Since Ritter's initial publication in 1994, AV interval optimization on the basis of the mitral valve inflow profile has been reported in one additional study [19]. In 1997 Kindermann et al. compared results calculated from Ritter's formula with those obtained from impedance cardiography [10]. This study established a high degree of correlation between the results for the optimal AV interval determined by the two different methods. The mean deviation in optimal AV interval between the results from Ritter's formula and determination of stroke volume by impedance cardiography was ± 26 ms for the atrial-triggering mode, and ± 30 ms for the AV sequential mode. Kindermann et al. criticized the fact that it is possible to apply Ritter's method only for patients with ventricular stimulation.

In comparison to time-consuming and expensive RNV, and AV-interval optimization by Swan-Ganz catheterization (with the associated risks of an invasive procedure), Ritter's method offers the following advantages: it is non-invasive and can be quickly performed (approx. 5 min.). It does not require long years of echo experience, and it is cost-effective. Even with patients not readily amenable to sonographic detection, the mitral valve inflow profile is almost always qualitatively satisfactory enough to allow application of Ritter's method. The only noteworthy disadvantage of this method is the necessity for continuous ventricular stimulation: which means that it can be used only for patients with a complete AV block. Patients with only intermittent high-grade AV blocks are accordingly not suited for Ritter's method.

In our patients, the mean optimal AV interval in Group 1 (EF > 35%) was 190 ± 28.5 ms. In comparison, the optimal AV interval among the patients with chronic heart failure in Group 2 was 180 ± 35 ms. Data in the literature are not consistent on the duration of the optimal AV delay. Kindermann [10] considers AVopt = 88 ms ± 35 ms with atrial triggering, and AVopt = 143 ms ± 41 ms for the AV sequential mode. Knorre [18] has determined AVopt = 100.5 ± 27.8 ms for atrial triggering, and AVopt = 169 ± 24.5 ms for the AV sequential mode. Haskel [5] has established the best AV interval to be 150 ms. Janosik [6] considers AVopt = 144 ± 48 ms with atrial triggering, and AVopt = 176 ± 44 ms for the AV sequential mode. Ishikawa [15] has determined AVopt = 161 ± 26 ms.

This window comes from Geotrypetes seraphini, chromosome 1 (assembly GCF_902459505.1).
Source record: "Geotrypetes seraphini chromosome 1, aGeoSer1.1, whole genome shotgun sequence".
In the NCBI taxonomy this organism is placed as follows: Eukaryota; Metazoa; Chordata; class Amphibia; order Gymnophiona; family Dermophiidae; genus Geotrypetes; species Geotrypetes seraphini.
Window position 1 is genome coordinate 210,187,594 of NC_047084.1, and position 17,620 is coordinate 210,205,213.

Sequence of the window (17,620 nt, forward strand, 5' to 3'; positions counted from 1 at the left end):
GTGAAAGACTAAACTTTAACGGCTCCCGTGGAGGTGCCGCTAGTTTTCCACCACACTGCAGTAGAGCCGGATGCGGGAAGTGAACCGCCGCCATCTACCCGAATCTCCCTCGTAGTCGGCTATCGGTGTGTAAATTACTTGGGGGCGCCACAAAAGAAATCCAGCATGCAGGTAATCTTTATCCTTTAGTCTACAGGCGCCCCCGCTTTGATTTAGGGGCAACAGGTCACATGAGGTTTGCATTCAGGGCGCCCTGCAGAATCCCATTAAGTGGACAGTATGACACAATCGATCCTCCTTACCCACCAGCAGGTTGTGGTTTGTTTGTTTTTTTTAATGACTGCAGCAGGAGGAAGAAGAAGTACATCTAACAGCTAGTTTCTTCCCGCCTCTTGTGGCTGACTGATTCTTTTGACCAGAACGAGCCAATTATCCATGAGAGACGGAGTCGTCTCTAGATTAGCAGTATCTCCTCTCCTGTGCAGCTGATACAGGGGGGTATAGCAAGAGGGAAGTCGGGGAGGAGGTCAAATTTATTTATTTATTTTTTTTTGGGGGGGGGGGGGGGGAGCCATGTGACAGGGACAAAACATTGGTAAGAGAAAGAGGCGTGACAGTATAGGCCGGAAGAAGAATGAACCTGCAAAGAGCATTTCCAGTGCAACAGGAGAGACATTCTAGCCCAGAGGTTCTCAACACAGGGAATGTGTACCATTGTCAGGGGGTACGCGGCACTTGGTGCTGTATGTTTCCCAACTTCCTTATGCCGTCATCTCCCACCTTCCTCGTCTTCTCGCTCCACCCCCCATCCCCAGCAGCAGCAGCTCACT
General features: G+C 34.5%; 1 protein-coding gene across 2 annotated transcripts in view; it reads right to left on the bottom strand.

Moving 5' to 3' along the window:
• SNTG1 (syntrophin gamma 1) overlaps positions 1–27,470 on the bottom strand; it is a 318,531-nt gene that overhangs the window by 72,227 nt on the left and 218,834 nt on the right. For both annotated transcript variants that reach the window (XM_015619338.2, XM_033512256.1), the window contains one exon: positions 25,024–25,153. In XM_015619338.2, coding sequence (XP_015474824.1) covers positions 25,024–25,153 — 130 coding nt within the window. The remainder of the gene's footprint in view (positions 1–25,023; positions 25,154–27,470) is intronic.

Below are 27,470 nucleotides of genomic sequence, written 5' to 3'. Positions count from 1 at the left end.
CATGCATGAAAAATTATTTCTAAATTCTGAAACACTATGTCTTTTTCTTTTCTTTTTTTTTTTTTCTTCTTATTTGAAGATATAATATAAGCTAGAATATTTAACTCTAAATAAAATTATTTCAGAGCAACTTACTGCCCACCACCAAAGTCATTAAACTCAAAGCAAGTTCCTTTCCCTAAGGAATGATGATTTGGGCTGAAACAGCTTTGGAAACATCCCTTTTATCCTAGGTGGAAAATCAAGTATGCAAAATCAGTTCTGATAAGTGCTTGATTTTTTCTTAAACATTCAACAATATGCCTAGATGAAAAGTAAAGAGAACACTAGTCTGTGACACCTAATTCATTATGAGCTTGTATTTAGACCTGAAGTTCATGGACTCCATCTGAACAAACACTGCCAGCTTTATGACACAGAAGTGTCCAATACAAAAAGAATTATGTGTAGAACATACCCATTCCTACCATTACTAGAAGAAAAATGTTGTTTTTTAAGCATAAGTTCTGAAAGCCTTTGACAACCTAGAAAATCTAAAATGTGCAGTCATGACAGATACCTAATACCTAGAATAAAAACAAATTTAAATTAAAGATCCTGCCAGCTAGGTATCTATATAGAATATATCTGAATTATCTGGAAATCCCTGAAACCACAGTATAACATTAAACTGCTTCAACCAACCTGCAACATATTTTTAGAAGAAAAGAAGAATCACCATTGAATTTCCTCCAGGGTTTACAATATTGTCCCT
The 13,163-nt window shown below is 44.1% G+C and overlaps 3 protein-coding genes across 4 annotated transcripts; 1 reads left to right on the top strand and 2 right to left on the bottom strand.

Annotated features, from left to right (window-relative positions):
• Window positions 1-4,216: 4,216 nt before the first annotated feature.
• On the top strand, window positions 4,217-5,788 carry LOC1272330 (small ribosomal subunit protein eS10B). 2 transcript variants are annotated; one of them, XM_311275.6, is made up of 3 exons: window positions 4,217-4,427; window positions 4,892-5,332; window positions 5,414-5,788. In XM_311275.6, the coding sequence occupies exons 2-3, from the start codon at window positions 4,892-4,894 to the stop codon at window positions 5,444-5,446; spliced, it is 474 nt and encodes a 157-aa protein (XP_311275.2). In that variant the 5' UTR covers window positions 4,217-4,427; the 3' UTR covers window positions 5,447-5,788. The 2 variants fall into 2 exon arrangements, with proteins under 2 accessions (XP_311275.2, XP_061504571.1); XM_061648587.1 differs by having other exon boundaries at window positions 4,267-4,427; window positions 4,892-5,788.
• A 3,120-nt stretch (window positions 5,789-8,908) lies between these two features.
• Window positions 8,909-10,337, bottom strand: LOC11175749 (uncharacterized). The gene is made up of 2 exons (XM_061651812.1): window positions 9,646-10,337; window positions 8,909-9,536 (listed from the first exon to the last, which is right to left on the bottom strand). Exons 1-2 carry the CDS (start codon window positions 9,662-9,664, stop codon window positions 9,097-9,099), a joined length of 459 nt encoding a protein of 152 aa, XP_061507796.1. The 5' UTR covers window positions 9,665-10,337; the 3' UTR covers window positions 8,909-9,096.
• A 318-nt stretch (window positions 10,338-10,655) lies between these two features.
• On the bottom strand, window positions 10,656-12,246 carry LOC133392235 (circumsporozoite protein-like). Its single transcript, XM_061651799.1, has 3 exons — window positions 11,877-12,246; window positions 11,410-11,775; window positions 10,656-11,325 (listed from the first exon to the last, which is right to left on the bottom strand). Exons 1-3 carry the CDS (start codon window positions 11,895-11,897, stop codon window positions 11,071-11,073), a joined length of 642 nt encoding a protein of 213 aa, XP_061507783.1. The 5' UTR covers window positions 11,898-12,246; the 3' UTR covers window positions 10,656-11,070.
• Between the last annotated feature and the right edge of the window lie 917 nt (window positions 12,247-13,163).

Our results on the length of the optimal AV delay lie within the range found in the literature. The variance in data observed in some cases emphasizes the highly individual nature of the optimal AV delay: indeed, it results from the interatrial conduction period specific to each patient, and the potential delays induced by pacing versus intrinsic depolarization and conduction in a given patient [14].

As a result, the mean optimal AV intervals determined by us cannot be applied to other patient cohorts with the same basic disease. Individual programming of the AV interval is therefore necessary.

Conclusion

In summary, our findings confirm that Ritter's method can be reliably applied for patients with normal and with reduced left ventricular pump function. The only prerequisite is a continuous ventricular stimulation.

Declarations

Authors’ Affiliations

(1)
I Medizinische Klinik mit Schwerpunkt Kardiologie, Angiologie und Pulmologie, Charité, Campus Mitte
(2)
Klinik für Nuklearmedizin, Charité, Campus Mitte
(3)
Medtronic Inc.

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Copyright

© Melzer et al; licensee BioMed Central Ltd. 2004

This article is published under license to BioMed Central Ltd. This is an Open Access article distributed under the terms of the Creative Commons Attribution License (http://creativecommons.org/licenses/by/2.0), which permits unrestricted use, distribution, and reproduction in any medium, provided the original work is properly cited.